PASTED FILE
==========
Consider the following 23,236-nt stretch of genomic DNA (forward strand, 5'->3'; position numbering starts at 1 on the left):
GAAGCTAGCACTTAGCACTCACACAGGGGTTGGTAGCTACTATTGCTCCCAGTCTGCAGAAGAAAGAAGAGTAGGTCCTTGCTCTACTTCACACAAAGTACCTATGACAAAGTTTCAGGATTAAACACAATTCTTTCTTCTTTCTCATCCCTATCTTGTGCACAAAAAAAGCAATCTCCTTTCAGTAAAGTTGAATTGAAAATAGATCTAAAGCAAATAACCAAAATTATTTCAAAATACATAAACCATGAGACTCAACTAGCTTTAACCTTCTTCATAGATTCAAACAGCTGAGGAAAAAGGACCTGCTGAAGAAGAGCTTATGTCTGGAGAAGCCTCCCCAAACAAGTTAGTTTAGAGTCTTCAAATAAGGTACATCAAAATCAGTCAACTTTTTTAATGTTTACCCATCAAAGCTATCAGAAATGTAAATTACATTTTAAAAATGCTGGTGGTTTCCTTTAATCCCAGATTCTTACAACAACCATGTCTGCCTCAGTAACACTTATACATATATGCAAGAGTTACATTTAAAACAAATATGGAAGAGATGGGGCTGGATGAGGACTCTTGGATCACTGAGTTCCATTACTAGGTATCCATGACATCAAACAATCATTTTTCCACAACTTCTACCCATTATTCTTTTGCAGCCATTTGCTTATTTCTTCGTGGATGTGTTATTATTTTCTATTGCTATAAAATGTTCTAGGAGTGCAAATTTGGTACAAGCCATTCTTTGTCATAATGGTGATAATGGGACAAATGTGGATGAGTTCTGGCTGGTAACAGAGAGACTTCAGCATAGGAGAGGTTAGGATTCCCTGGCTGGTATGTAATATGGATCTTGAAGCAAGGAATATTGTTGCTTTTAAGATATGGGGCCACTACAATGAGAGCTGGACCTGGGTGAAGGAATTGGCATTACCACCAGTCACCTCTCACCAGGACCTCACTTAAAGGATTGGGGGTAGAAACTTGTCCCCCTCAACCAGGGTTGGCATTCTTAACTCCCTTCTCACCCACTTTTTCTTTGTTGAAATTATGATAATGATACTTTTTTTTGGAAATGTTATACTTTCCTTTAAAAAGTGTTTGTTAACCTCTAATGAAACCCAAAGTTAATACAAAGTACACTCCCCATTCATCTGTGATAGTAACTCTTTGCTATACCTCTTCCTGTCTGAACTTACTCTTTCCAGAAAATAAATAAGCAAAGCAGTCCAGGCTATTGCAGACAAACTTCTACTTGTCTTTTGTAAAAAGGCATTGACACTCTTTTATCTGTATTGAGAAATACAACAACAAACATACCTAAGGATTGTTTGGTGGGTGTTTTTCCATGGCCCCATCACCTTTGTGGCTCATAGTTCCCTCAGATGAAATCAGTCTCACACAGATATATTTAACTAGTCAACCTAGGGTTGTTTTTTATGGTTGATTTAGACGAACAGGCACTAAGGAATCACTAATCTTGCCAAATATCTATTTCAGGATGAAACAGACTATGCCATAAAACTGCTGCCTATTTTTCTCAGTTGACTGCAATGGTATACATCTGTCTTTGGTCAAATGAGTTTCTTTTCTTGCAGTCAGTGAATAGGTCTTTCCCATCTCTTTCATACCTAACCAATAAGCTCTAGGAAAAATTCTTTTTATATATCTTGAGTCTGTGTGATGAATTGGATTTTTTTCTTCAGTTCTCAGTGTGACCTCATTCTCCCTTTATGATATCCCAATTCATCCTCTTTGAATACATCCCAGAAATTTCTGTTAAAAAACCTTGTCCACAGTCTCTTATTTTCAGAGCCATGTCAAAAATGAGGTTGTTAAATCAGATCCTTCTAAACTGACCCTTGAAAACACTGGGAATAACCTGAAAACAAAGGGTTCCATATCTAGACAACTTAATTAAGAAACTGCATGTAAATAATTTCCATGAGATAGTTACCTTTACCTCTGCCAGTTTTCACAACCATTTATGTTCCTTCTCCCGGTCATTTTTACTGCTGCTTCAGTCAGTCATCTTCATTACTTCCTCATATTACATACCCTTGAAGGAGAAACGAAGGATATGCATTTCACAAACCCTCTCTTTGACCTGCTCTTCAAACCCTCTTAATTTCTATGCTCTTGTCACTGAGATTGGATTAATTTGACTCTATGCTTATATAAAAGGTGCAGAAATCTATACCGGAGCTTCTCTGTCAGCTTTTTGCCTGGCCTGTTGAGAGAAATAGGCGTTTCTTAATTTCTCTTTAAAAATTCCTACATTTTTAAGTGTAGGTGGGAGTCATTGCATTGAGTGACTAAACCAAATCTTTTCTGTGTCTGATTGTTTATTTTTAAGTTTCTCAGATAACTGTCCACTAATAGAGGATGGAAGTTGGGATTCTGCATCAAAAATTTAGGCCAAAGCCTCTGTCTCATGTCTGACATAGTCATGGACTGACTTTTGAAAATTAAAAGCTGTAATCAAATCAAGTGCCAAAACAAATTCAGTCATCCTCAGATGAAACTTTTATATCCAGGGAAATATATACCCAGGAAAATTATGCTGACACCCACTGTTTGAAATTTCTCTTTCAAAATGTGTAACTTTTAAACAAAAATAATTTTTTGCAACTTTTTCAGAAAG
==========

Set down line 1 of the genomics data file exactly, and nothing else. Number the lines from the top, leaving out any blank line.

Consider the following 23,236-nt stretch of genomic DNA (forward strand, 5'->3'; position numbering starts at 1 on the left):